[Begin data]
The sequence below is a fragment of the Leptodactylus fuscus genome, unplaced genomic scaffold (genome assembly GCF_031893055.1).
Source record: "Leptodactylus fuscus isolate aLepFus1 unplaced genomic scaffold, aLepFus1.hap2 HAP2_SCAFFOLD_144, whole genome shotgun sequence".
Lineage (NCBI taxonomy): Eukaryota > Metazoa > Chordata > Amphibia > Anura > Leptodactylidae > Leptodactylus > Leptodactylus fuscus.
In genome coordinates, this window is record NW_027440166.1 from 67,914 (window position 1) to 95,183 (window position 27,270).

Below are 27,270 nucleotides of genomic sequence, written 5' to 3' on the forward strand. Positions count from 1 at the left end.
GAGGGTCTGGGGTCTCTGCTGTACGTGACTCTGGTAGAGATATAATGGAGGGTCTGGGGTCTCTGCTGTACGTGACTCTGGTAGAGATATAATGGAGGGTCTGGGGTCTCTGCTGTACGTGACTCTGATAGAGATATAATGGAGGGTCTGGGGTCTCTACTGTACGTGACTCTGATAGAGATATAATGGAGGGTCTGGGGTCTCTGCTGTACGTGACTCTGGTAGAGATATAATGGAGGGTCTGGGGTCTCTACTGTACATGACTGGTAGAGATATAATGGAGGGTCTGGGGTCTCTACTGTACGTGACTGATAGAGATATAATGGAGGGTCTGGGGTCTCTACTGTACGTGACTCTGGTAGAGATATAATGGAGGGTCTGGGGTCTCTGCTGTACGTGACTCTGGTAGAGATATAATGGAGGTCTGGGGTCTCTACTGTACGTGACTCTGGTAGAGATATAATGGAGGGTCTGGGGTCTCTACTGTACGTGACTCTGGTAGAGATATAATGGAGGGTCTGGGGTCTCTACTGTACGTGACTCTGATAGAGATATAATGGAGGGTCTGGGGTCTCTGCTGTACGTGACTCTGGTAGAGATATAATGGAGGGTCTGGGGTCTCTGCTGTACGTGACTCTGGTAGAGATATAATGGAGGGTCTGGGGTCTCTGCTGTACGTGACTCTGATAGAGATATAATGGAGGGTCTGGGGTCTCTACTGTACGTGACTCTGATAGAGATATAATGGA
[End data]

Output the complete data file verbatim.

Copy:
The sequence below is a fragment of the Leptodactylus fuscus genome, unplaced genomic scaffold (genome assembly GCF_031893055.1).
Source record: "Leptodactylus fuscus isolate aLepFus1 unplaced genomic scaffold, aLepFus1.hap2 HAP2_SCAFFOLD_144, whole genome shotgun sequence".
Lineage (NCBI taxonomy): Eukaryota > Metazoa > Chordata > Amphibia > Anura > Leptodactylidae > Leptodactylus > Leptodactylus fuscus.
In genome coordinates, this window is record NW_027440166.1 from 67,914 (window position 1) to 95,183 (window position 27,270).

Below are 27,270 nucleotides of genomic sequence, written 5' to 3' on the forward strand. Positions count from 1 at the left end.
GAGGGTCTGGGGTCTCTGCTGTACGTGACTCTGGTAGAGATATAATGGAGGGTCTGGGGTCTCTGCTGTACGTGACTCTGGTAGAGATATAATGGAGGGTCTGGGGTCTCTGCTGTACGTGACTCTGATAGAGATATAATGGAGGGTCTGGGGTCTCTACTGTACGTGACTCTGATAGAGATATAATGGAGGGTCTGGGGTCTCTGCTGTACGTGACTCTGGTAGAGATATAATGGAGGGTCTGGGGTCTCTACTGTACATGACTGGTAGAGATATAATGGAGGGTCTGGGGTCTCTACTGTACGTGACTGATAGAGATATAATGGAGGGTCTGGGGTCTCTACTGTACGTGACTCTGGTAGAGATATAATGGAGGGTCTGGGGTCTCTGCTGTACGTGACTCTGGTAGAGATATAATGGAGGTCTGGGGTCTCTACTGTACGTGACTCTGGTAGAGATATAATGGAGGGTCTGGGGTCTCTACTGTACGTGACTCTGGTAGAGATATAATGGAGGGTCTGGGGTCTCTACTGTACGTGACTCTGATAGAGATATAATGGAGGGTCTGGGGTCTCTGCTGTACGTGACTCTGGTAGAGATATAATGGAGGGTCTGGGGTCTCTGCTGTACGTGACTCTGGTAGAGATATAATGGAGGGTCTGGGGTCTCTGCTGTACGTGACTCTGATAGAGATATAATGGAGGGTCTGGGGTCTCTACTGTACGTGACTCTGATAGAGATATAATGGA